Frédéric CHOPIN (1810-1849)
Ballade No 1 in G minor, Op 23 [9:53]
Ballade No 2 in F, Op 38 [7:37]
Ballade No 3 in A-flat, Op 47 [8:03]
Ballade No 4 in F minor, Op 52 [11:37]
Fantasie in F minor, Op 49 [13:02]
Polonaise-Fantasie in A-flat, Op 61 [14:00]
Vladimir Feltsman (piano)
rec. 8-9 June 2008, Fisher Performing Arts Center, Bard College, Annandale-on-Hudson, New York, USA
NIMBUS NI 6128 [64:07]
I recall a statement which has been attributed to many pianists and teachers: anyone can play the notes, but only the best performers know how to play the pauses between the notes. Or, in Artur Schnabel’s words, “The notes I handle no better than many pianists. But the pauses between the notes - ah, that is where the art resides!” Vladimir Feltsman is a master of the pauses. The lead-in to the first Ballade’s main theme is an immediate example of this gift: Feltsman waits long enough to excite my anticipation, but not long enough to interrupt the flow. In the second Ballade, when the opening theme returns after the first “storm,” a few notes are missing from the melody and Feltsman underlines this. Out of a perfectly timed quiet, the second theme of Ballade No 3 flows forth like spring water. The coda of the fourth Ballade explodes out of some of the most poignant pauses on disc.
Listening to these performances, one does not take Chopin’s genius for granted so much as marvel at how it operates. Feltsman’s playing is not smooth enough to make this an easy ride; instead our attention is constantly brought to Chopin’s deft writing and the pianist’s poetic touch. I would not hesitate, then, to call these thought-provoking performances. Feltsman’s interpretations are his own; they are an interesting paradox, poetic readings delivered with force.
These ballades do not have the immaculate beauty of Ivan Moravec, or the smooth perfection of Maurizio Pollini, or the straightforward purity of Artur Rubinstein on RCA. In comparison with Rubinstein, Feltsman seems slightly mannered, more willing to dawdle over notes and phrases and less so to give the tunes some shape if it means playing too quickly. The second theme of Ballade No 3, which I mentioned earlier, begins so promisingly but loses steam in such hesitations, although it still reaches an impressive climax at about 6:00 and the rest of the Ballade is handled wonderfully. The coda of Ballade No 4 left me wishing for less obvious exertion, or nearly any other pianist’s ability to give the final four chords equal weight. (I know the last one has a fermata, but I prefer readings like Richter’s, in which it is cut short, like the other three, bleakly and brutally.) On the other hand, Feltsman introduces the same Ballade beautifully, resisting the urge to slow the murmuring opening bars to a crawl and even here finding rarely-heard inner voices. And before the main tune is introduced we have another glorious pause. There is an even better one at 3:06, better because the tempo remains steady afterwards, as if nothing has happened. Magic!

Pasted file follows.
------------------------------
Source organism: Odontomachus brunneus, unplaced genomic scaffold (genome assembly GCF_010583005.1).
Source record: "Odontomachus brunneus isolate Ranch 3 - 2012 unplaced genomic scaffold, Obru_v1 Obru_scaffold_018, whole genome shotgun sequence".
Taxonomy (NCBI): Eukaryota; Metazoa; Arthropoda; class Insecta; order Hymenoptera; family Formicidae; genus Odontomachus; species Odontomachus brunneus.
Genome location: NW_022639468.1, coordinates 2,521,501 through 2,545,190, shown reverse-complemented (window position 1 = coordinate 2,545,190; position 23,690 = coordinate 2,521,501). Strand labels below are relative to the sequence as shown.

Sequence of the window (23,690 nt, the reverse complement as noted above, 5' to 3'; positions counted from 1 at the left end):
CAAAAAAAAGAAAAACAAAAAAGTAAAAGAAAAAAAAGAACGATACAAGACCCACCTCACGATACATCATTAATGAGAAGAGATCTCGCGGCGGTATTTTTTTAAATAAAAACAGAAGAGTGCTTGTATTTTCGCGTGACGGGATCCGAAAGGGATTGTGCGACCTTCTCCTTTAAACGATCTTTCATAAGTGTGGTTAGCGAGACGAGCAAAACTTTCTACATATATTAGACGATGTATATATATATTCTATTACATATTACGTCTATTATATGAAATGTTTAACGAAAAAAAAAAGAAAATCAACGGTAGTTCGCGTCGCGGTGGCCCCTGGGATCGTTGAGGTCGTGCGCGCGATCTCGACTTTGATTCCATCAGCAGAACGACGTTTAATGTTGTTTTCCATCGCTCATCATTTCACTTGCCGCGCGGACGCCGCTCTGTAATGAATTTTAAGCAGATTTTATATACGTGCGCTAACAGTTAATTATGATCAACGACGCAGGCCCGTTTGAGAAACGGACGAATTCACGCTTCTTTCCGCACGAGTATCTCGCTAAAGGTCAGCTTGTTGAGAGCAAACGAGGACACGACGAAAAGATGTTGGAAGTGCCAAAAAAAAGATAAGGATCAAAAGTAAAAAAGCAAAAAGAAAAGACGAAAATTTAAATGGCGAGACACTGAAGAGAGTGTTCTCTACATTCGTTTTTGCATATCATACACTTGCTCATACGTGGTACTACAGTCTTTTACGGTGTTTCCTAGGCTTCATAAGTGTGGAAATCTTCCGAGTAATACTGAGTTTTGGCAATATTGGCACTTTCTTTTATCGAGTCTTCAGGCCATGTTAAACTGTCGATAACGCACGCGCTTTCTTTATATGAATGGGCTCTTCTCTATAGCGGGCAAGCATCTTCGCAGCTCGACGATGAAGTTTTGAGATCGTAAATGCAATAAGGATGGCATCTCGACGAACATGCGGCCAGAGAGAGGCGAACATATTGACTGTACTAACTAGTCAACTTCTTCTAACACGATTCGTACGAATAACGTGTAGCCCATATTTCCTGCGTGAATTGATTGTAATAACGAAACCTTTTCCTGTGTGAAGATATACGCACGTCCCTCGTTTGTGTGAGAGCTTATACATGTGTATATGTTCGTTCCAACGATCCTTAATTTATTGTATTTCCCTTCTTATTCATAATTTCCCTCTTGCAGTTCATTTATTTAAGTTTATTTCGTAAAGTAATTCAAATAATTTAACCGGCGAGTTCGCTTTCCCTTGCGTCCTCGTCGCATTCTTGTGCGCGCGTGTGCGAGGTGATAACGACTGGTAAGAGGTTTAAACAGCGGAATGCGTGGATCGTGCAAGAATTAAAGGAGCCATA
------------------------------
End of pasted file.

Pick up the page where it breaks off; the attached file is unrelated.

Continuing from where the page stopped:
I love these performances of the Fantasie and Polonaise-Fantasie. The former is begun with great simplicity, the music speaking for itself; the slow episode from 1:14 is divine. By contrast, Feltsman plunges headlong into the more feverish passages later on; I recall my paradoxical description of his playing as sensitive, but with great force. In the introduction to the polonaise, Feltsman emphasizes the mysteriousness of the music – the sense of being lost. This is not my favorite Chopin work, actually not even close, but I can live with it when played as probingly as it is here.
The first thing I noticed about this disc was the quality of the sound. It seems dated, antiquated in some way: the highest registers are just a bit glassy and bright, the piano sounds not quite as full as the best of today’s recordings. I wondered if this recital, like several of Vladimir Feltsman’s other albums now appearing on the Nimbus label, was a reissue of a recording from the early 1990s. But no: this is a new release of recordings from June 2008. According to the booklet, “This CD was recorded with microphones, tube preamplifier, and A/D converter, designed and built by Mark Fouxman.” Now, this is quite intriguing, and I would have liked to hear more about it. Apart from any question of whether the sound could be better, I would like to know what inspired Mark Fouxman to build all his own recording equipment, how he went about it, and how he came to partner with performer-producer Vladimir Feltsman and engineer this album. The one-sentence liner note conceals what sounds like quite an interesting story.
So these are very good new performances to have. Vladimir Feltsman shines in the Second and Third Ballades and the Fantasie, and even when he does not he is still quite interesting. That is more than can be said about most pianists. His liner notes exhibit the same intelligence and occasional idiosyncrasies which color his pianism, and the passages on which Feltsman lavishes special attention in performance are the same as those which he singles out for discussion in the booklet, making it clear how sincerely (and with how much care) he has formed his interpretations. I prefer the authoritative directness, the definitiveness, of Rubinstein’s ballades, the coolness of Pollini’s newest DG Ballade No 2, or the effortless lyricism of Moravec, but there is always room on the shelf for another good Chopin recital.
And remember what Schnabel said about the pauses between notes: “that is where art resides!” Art is truly in residence here.
It is no insult to Feltsman’s playing to praise his pauses